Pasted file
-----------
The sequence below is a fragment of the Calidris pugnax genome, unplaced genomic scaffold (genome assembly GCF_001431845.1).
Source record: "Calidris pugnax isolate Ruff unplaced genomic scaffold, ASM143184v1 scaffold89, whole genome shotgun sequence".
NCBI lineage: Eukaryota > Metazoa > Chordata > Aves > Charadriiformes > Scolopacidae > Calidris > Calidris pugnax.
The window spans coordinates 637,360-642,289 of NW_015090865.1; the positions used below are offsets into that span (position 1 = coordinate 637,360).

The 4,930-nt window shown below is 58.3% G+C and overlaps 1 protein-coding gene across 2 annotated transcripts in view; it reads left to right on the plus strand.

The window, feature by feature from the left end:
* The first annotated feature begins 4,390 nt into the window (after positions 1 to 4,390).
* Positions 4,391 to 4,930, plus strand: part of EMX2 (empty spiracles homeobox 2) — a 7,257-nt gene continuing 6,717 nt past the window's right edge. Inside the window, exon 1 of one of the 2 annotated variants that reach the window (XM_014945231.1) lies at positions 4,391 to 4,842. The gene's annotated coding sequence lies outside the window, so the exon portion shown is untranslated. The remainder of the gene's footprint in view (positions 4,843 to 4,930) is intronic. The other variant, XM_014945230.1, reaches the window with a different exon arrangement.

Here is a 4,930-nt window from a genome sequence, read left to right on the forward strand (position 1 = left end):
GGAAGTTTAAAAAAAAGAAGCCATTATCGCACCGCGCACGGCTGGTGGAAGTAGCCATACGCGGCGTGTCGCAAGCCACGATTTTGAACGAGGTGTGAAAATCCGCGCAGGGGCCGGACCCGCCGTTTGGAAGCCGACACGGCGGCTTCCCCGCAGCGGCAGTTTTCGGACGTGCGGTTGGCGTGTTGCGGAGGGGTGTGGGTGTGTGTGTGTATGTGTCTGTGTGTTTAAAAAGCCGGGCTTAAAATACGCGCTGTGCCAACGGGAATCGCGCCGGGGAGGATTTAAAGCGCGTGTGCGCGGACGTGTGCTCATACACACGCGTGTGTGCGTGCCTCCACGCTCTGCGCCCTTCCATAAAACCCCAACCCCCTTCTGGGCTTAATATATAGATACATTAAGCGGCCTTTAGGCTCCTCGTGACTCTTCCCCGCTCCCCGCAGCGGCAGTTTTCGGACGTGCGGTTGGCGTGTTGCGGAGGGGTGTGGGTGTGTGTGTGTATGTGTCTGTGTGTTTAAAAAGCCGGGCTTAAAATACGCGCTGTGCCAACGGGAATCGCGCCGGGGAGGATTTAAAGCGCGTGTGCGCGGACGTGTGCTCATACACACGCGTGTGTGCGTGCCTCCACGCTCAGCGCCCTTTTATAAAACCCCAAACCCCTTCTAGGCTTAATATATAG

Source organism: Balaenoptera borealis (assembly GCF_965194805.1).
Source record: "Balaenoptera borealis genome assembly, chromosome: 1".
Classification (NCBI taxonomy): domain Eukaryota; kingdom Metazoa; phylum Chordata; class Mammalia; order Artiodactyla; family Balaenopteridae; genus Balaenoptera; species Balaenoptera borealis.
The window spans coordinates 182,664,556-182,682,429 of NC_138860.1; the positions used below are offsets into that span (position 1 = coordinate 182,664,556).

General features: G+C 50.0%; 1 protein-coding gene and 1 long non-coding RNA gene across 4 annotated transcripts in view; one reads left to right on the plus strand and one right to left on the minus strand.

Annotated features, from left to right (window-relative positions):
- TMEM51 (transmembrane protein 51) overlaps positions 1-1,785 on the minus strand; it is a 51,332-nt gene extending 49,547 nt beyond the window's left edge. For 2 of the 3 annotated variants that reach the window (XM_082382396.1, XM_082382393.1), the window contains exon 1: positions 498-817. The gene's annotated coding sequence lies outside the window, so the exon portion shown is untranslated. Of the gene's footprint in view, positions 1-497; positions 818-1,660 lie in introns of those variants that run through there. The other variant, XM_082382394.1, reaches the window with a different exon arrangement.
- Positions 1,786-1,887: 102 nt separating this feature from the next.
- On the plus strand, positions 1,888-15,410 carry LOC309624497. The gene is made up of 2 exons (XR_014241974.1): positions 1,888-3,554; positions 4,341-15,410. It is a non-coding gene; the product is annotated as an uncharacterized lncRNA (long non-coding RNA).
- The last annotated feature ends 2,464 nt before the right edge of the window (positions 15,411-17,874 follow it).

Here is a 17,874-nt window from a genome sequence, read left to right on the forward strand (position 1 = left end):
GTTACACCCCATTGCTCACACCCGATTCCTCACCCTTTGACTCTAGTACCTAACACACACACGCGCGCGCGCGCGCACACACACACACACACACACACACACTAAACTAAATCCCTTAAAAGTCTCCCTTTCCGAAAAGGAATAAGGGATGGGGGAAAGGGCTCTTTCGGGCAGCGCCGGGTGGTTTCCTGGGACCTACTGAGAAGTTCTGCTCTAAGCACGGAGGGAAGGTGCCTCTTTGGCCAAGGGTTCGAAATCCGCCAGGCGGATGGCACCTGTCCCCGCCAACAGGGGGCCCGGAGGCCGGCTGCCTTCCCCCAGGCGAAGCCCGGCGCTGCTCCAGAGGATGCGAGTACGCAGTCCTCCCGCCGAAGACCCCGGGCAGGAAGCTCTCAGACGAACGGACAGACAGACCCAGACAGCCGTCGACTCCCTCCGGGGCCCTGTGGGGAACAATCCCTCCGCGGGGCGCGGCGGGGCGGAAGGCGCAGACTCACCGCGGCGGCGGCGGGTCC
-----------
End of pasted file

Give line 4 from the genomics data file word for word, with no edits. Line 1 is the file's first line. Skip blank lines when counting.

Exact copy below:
The window spans coordinates 637,360-642,289 of NW_015090865.1; the positions used below are offsets into that span (position 1 = coordinate 637,360).